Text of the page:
But numbers, records and trends can suggest solutions and even, in this case, offer hope.
Nationally, crime has been going down for years. The rates for murder and for violent crime declined by more than half between 1993 and 2012, according to FBI statistics.
Other cities besides Fort Wayne sometimes have bucked the trend on homicides. But as 2013 ended, Chicago, which surpassed New York City in killings in 2012, is "on track to have the lowest crime rate since 1972 and the lowest murder rate in 45 years," according to a Yale University study. Chance may play a role in year-to-year figures, but Chicago's reductions are at least partially through concentrated efforts by police and city leaders to focus on the problem of violent crime. Chicago and other large cities have demonstrated that efforts police make to stop those most likely to be homicidal do pay off. Fort Wayne police have gone to Chicago to study some of the techniques that city used to combat gang violence and reduce revenge shootings, and there seems to be no reason that some of those tactics can't succeed here as well.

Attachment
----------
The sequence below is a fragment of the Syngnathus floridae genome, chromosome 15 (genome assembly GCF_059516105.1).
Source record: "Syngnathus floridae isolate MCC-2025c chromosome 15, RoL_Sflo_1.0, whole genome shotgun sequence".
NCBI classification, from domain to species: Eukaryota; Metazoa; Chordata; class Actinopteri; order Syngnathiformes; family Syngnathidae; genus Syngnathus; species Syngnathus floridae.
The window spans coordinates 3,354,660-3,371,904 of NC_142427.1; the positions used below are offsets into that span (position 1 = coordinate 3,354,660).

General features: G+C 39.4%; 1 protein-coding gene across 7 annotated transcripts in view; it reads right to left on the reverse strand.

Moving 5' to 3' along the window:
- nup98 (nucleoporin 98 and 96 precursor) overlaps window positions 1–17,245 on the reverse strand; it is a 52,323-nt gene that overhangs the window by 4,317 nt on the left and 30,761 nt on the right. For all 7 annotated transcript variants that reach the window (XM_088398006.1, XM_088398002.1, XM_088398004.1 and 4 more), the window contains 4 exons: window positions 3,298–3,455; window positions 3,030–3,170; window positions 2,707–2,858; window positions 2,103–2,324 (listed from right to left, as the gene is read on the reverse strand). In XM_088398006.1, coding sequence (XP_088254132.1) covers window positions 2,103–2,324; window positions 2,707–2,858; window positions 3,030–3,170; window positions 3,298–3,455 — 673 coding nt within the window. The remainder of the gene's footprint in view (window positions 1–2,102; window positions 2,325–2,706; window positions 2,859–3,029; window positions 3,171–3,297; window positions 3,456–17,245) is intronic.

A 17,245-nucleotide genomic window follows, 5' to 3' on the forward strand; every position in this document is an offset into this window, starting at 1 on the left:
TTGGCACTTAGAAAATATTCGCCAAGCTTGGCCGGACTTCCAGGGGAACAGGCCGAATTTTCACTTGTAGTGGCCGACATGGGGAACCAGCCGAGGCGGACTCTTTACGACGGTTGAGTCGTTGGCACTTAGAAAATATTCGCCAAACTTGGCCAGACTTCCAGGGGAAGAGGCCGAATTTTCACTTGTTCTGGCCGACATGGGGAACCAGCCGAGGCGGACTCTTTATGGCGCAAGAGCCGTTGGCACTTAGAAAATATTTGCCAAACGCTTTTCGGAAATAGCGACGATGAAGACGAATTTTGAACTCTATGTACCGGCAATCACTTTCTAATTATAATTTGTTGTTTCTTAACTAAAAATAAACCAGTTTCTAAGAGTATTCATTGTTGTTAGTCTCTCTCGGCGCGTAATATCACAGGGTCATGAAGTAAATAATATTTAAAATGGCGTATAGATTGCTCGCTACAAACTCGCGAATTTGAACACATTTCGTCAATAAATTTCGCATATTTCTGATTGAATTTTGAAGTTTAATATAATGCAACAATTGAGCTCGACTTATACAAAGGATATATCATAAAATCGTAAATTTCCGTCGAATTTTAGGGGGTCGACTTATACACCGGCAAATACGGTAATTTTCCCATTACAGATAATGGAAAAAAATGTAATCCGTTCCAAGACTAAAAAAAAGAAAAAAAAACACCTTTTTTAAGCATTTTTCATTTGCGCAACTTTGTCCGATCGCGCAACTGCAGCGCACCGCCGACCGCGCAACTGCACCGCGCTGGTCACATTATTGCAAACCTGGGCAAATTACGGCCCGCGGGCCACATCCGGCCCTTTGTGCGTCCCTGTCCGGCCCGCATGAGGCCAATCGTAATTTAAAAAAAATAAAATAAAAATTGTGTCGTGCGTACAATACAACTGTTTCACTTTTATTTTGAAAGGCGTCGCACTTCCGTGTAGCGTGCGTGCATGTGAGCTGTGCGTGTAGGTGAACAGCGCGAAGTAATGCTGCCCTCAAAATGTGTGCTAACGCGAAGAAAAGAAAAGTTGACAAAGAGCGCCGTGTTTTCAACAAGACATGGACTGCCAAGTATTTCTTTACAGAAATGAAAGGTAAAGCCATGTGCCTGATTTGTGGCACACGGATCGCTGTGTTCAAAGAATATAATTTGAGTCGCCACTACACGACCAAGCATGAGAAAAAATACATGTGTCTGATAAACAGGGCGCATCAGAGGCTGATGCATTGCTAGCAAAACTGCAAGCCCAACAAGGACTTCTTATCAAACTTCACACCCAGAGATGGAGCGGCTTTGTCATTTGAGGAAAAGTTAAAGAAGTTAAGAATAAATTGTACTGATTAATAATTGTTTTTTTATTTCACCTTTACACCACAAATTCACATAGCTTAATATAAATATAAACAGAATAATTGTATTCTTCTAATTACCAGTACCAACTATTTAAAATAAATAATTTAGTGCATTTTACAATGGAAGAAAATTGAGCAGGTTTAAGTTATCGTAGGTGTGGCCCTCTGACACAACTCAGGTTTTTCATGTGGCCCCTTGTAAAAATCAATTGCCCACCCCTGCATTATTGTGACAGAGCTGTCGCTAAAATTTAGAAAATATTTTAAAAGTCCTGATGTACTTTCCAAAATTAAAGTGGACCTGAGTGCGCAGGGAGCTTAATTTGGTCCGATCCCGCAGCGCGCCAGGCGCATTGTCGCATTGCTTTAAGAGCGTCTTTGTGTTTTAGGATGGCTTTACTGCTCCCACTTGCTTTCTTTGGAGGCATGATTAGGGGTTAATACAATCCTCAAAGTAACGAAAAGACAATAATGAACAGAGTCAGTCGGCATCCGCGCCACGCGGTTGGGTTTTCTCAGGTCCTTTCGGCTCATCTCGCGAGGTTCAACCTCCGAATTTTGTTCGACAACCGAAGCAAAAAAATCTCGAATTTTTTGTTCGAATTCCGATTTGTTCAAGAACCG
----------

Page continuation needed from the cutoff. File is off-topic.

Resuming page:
There is, of course, no magic solution to violence. As long as Fort Wayne is saturated with guns, as most American communities are, there will be shootings and killings on a magnitude cities in many other countries don't see. But the concern and the effort that have been focused here because of this year's tragic numbers may lessen the losses in 2014. Undoubtedly, the homicide toll from 2013 poses a crucial challenge for Fort Wayne's new police chief, Garry Hamilton, and his department in the year ahead, and we all share some responsibility for making the city safer. But it is not an impossible task.
HJR 6: A battle not worth fighting
Will Indiana's debate over a same-sex marriage amendment last for a few weeks or most of 2014? That depends on legislative leaders, who can simply shelve House Joint Resolution 6 or allow a vote.
If they choose the latter option and the resolution is approved by the General Assembly, the real winners will be Indiana radio and TV stations. Look for the airwaves to be overtaken by heated campaigns for and against the constitutional amendment to define marriage as only between a man and a woman. In Minnesota, the two sides spent more than $18 million on political advertising campaigns in the run-up to the November 2012 referendum.
"If I'm working for a television station, I'm thrilled to death," a law professor at St. Paul's Hamline University told Talking Points Memo after lawmakers sent the measure to voters.